Additional branches include the supraorbital, anterior ethmoidal, and palpebral arteries. The terminal branches of the ophthalmic artery are the supratrochlear and dorsal nasal arteries. The latter anastomoses with branches of the facial artery and provides another example of an anastomosis between the internal and external carotid arteries.
The superior and inferior ophthalmic veins drain the orbit and have important communications with the facial vein, pterygoid plexus, and cavernous sinus, in which they end directly or indirectly. The superior ophthalmic vein is formed near the root of the nose and allows the spread of superficial infections of the face to the cavernous sinus (figs. 43-21 and 46-5B). The venae vorticosae (fig. 46-10) are four veins that drain the middle layer of the eyeball (the uvea) and end in the ophthalmic vein.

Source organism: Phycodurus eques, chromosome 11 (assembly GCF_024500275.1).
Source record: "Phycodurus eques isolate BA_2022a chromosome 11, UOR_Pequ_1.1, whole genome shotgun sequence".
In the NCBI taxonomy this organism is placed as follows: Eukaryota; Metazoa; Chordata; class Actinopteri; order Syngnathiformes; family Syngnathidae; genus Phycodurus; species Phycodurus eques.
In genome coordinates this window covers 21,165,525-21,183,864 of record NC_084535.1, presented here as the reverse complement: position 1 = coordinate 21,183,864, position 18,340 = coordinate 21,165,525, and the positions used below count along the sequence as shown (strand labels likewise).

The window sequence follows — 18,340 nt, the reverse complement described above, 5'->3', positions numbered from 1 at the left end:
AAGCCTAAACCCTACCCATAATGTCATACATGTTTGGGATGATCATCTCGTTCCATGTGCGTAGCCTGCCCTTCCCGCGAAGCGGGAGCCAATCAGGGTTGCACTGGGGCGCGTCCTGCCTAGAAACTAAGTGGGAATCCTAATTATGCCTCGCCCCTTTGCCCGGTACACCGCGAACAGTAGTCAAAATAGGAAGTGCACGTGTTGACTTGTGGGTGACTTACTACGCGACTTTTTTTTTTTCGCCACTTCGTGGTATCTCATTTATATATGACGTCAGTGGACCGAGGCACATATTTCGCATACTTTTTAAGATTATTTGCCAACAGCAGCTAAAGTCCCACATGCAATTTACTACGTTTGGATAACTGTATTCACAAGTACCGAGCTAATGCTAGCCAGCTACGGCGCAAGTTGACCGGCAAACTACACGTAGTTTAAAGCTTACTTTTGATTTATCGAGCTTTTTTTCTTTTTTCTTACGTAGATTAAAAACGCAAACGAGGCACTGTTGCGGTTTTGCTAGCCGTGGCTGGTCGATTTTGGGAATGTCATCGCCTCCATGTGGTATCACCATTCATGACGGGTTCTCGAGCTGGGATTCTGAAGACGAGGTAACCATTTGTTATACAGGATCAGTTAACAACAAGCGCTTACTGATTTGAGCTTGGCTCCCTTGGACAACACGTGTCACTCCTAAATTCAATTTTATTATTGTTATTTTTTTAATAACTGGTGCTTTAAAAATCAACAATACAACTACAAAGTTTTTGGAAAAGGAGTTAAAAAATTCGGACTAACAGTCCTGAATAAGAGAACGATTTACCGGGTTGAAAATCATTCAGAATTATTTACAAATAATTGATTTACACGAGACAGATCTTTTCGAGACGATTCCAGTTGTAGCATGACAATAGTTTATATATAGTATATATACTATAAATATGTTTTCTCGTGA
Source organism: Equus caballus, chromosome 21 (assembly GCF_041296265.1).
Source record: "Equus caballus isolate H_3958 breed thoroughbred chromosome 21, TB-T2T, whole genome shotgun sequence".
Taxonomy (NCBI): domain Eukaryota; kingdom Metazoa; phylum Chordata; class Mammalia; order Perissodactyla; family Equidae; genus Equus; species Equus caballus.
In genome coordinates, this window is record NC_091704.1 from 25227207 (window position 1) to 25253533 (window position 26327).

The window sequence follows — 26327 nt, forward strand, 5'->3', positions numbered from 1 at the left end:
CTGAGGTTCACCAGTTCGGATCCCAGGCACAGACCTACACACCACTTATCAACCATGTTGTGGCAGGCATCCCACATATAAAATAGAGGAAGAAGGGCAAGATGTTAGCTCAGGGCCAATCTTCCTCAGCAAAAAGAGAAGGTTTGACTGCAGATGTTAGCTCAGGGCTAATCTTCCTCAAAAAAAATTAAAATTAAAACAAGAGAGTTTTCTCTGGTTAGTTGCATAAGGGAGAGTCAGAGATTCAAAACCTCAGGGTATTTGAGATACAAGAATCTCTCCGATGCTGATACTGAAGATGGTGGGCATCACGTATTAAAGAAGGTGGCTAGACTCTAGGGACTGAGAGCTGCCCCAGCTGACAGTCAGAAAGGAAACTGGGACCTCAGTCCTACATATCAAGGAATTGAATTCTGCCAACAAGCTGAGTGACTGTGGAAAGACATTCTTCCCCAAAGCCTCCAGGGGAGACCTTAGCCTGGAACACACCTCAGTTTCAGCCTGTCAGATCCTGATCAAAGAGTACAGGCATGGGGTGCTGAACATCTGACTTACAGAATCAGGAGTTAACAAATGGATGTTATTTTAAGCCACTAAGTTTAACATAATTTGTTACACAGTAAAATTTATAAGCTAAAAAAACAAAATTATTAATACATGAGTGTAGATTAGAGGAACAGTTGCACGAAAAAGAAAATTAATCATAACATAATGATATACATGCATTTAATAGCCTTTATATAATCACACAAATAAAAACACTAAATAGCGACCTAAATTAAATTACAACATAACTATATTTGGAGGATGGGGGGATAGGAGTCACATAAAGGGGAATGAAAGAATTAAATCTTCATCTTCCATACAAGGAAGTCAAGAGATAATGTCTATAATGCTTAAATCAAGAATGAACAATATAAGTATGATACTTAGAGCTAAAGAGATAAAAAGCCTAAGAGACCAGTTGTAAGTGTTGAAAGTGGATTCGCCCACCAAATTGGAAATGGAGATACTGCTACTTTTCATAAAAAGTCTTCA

The oculomotor (third cranial) nerve supplies all the muscles of the eyeball except the superior oblique and the lateral rectus muscles. It emerges from the brain stem, passes lateral to the posterior clinoid process, traverses the lateral wall of the cavernous sinus, and divides into superior and inferior divisions, which pass through the superior orbital fissure within the common tendinous ring (fig. 45-5). The oculomotor nerve supplies the levator palpebrae superioris and superior rectus (by its superior division) and the medial rectus, inferior rectus, and inferior oblique muscle (by its inferior division). The oculomotor nerve "opens" the eye, whereas the facial nerve" closes" it (by the orbicularis oculi). The oculomotor nerve also conveys preganglionic parasympathetic nerve fibers to the orbit. A parasympathetic communication arises from the nerve branch to the inferior oblique muscle. This nerve enters the ciliary ganglion and synapses there. Postganglionic parasympathetic nerve fibers pass from the ganglion to the eyeball through the short cilliary nerves, innervating the sphincter pupillae and ciliary muscle (figs. 45-5B and 45-7). In the act of focusing the eyes on a near object (fig. 46-8C), the oculomotor nerves are involved in adduction (medial recti), accommodation (ciliary muscle), and miosis (sphincter pupillae). Paralysis of the oculomotor nerve results in ptosis (paralysis of the levator), abduction (unopposed lateral rectus), and other signs.